Hermann Wehrmann with Paintings

Hermann Wehrmann

Everyone has that happy place, and for Hermann, it was seated atop a hill, painting the stunning landscape of Northern Ontario.

B orn July 18th, 1897 in Hamburg, Germany, Hermann’s path would lead him to art school, learning under renowned author Hermann Claudius, and later studied Lithography. He eventually settled in Glückstadt, where he married his wife Erna and had a son Ole and a daughter Elsbe. There he built his Atelier in 1928 and would go on to restore several churches throughout the 1950’s.

After Ole moved to Canada in 1958, Hermann and Erna traveled across the Atlantic Ocean by boat on three separate occassions to visit their son. Upon arrival, Hermann’s artistic eye and curiosity drew him to seek out North America’s most scenic landscapes. His travels took him from the Pacific Coast of California to the Rocky Mountains, but of all his journeys, it was Algonquin Park and the surrounding area which genuinely stole his heart.

It was this seduction, that in 1971, encouraged Ole and the Wehrmann family to relocate north to Huntsville. Astounded by its tranquility and beauty, Hermann would make several more trips here to admire the land and paint before his passing in 1977.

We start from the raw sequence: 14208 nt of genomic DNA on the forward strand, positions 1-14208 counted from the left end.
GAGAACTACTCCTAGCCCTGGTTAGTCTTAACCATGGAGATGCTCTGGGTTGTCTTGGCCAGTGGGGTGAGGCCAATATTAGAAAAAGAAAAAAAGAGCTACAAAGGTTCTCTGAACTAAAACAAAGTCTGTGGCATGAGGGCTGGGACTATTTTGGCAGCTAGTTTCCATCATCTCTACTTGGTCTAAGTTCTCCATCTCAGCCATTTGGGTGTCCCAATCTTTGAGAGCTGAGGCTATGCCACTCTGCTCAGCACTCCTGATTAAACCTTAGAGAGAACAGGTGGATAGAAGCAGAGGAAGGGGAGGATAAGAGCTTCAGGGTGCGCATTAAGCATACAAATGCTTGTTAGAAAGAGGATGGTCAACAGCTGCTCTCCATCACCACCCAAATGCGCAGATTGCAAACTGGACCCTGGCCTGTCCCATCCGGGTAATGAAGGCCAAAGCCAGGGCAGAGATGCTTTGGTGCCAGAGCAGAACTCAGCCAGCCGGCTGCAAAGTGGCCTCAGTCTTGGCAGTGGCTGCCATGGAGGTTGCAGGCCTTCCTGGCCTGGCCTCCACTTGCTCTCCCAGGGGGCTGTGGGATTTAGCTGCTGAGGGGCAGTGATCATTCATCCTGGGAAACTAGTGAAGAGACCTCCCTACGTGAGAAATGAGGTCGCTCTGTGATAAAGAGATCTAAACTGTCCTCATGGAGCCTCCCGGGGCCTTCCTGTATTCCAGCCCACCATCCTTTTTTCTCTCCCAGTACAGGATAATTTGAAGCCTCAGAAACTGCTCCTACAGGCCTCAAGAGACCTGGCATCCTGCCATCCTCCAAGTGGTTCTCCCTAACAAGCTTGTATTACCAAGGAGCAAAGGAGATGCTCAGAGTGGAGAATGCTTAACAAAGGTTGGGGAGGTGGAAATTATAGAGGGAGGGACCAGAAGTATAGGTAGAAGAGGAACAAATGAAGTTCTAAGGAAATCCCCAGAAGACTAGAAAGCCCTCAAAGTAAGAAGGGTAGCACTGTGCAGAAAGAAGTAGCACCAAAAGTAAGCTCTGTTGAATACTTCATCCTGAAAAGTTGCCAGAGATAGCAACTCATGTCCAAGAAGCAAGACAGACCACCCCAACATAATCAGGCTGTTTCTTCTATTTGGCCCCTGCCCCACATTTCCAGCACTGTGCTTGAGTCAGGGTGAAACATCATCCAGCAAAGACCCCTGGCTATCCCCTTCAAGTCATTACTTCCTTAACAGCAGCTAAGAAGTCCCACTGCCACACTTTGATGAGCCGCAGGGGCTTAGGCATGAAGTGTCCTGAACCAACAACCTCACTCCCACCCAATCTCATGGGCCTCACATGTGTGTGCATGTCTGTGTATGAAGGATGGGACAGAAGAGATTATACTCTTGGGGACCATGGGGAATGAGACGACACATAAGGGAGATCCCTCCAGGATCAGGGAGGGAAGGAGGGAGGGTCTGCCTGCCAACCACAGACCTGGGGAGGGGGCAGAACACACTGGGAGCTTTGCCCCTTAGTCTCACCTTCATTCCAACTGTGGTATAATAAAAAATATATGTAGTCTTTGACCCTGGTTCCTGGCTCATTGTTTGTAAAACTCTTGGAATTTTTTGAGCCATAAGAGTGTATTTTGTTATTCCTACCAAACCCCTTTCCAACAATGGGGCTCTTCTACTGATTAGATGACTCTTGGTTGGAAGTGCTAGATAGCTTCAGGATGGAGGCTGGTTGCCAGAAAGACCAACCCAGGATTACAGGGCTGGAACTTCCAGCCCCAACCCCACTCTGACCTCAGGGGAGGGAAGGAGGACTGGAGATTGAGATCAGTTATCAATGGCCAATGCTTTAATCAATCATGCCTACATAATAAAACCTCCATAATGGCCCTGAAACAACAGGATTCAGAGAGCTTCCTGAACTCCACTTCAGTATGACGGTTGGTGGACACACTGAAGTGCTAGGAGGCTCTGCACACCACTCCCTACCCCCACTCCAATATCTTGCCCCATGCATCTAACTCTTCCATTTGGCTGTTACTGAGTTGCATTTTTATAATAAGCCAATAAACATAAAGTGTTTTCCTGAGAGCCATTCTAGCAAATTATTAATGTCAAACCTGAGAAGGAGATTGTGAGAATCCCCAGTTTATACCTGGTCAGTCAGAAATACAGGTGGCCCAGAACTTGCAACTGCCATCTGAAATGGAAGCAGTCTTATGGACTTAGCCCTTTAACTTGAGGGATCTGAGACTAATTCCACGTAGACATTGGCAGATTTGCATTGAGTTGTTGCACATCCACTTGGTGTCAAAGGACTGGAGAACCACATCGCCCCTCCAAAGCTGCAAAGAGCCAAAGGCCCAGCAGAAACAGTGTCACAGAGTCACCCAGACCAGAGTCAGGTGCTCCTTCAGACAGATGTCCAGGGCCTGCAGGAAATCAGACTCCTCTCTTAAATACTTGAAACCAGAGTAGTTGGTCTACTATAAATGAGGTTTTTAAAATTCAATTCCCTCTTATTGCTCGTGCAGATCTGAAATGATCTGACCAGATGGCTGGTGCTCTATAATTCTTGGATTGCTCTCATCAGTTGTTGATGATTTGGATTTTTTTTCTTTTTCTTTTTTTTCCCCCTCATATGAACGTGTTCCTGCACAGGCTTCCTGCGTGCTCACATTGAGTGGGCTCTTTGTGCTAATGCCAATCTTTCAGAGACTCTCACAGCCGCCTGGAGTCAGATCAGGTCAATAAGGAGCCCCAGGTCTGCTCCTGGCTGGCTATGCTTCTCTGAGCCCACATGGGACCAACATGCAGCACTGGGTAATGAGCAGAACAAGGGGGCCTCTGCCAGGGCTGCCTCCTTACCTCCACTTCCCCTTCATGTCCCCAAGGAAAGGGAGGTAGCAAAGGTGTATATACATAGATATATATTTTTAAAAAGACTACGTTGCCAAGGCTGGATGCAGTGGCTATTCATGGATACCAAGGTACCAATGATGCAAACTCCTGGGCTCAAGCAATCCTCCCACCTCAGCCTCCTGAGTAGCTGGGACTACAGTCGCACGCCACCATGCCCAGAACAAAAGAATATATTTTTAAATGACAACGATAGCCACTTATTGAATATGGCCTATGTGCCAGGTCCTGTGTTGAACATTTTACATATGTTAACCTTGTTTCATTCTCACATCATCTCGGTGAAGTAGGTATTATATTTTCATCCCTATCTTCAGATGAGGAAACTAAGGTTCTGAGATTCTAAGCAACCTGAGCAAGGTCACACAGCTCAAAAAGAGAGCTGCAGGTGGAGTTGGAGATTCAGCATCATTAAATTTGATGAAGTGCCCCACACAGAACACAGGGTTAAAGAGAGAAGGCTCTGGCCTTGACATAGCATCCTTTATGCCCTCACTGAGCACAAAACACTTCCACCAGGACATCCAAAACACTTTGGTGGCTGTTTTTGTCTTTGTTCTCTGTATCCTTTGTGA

Ole’s son Dierck remembers fondly, carrying his grandfather’s painting supplies and easle into the bush in order to render a lake or other point of interest. Here in his happy place, Hermann’s artistic visions came to life as he captured the beautiful landscapes of Northern Ontario.

Born July 18 in Hamburg, Germany.

Attended art school with teacher Hermann Claudius.

With the goal of becoming a lithographer, he attended the Staatliche Kunstgewerbeschule in Hamburg in 1912/13.

Moved to Gluchstadt (on the Lower Elbe), Germany.

Attended the School of Applied Arts in Hamburg again in the winter semester of 1919/20.
Continued his studies under Arthur Illies at the Kunsthochschule Kassel.

Married Erna Berens.

Son Ole was born.

Daughter Elsbe was born. Began church restorations and some commissioned work in public buildings was added.

Built the Atelier.

After the war, he continued restoration of churches – over 50 churches in 16 years – and public buildings.

Son Ole moves to Canada.

Hermann makes trip to Ontario to visit and paint.

Hermann makes trip to Ontario, then travels to Albert and California via train, to visit and paint.

In 1971 the Atelier burned down and a large part of his life’s work was destroyed.

Hermann makes trip to Canada to visit his family in Northern Ontario and Montreal and paint.

Hermann passes away in Gluchstadt, Germany.